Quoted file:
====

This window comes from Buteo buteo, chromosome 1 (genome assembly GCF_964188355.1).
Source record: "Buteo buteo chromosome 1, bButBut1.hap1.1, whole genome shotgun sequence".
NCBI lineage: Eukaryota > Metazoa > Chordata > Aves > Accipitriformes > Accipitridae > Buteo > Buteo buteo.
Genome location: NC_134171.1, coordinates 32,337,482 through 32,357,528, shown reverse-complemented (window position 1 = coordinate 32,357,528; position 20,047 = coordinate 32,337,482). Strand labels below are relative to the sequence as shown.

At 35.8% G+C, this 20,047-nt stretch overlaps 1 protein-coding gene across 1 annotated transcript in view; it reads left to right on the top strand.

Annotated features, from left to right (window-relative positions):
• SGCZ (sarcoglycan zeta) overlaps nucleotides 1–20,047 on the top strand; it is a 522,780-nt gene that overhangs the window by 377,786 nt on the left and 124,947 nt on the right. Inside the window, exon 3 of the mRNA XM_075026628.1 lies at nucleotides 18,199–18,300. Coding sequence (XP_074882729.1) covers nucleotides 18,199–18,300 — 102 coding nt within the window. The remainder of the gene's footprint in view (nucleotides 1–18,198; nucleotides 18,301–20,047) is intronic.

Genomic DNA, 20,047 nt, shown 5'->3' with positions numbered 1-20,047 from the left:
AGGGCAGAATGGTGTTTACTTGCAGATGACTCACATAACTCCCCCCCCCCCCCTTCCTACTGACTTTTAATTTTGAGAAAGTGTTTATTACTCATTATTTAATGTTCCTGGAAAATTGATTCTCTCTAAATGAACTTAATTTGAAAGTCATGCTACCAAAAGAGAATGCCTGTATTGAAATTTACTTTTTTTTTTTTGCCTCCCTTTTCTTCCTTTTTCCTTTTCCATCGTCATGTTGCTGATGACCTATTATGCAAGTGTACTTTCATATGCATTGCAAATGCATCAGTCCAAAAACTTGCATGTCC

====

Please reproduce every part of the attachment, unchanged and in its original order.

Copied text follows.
This window comes from Buteo buteo, chromosome 1 (genome assembly GCF_964188355.1).
Source record: "Buteo buteo chromosome 1, bButBut1.hap1.1, whole genome shotgun sequence".
NCBI lineage: Eukaryota > Metazoa > Chordata > Aves > Accipitriformes > Accipitridae > Buteo > Buteo buteo.
Genome location: NC_134171.1, coordinates 32,337,482 through 32,357,528, shown reverse-complemented (window position 1 = coordinate 32,357,528; position 20,047 = coordinate 32,337,482). Strand labels below are relative to the sequence as shown.

At 35.8% G+C, this 20,047-nt stretch overlaps 1 protein-coding gene across 1 annotated transcript in view; it reads left to right on the top strand.

Annotated features, from left to right (window-relative positions):
• SGCZ (sarcoglycan zeta) overlaps nucleotides 1–20,047 on the top strand; it is a 522,780-nt gene that overhangs the window by 377,786 nt on the left and 124,947 nt on the right. Inside the window, exon 3 of the mRNA XM_075026628.1 lies at nucleotides 18,199–18,300. Coding sequence (XP_074882729.1) covers nucleotides 18,199–18,300 — 102 coding nt within the window. The remainder of the gene's footprint in view (nucleotides 1–18,198; nucleotides 18,301–20,047) is intronic.

Genomic DNA, 20,047 nt, shown 5'->3' with positions numbered 1-20,047 from the left:
AGGGCAGAATGGTGTTTACTTGCAGATGACTCACATAACTCCCCCCCCCCCCCTTCCTACTGACTTTTAATTTTGAGAAAGTGTTTATTACTCATTATTTAATGTTCCTGGAAAATTGATTCTCTCTAAATGAACTTAATTTGAAAGTCATGCTACCAAAAGAGAATGCCTGTATTGAAATTTACTTTTTTTTTTTTGCCTCCCTTTTCTTCCTTTTTCCTTTTCCATCGTCATGTTGCTGATGACCTATTATGCAAGTGTACTTTCATATGCATTGCAAATGCATCAGTCCAAAAACTTGCATGTCC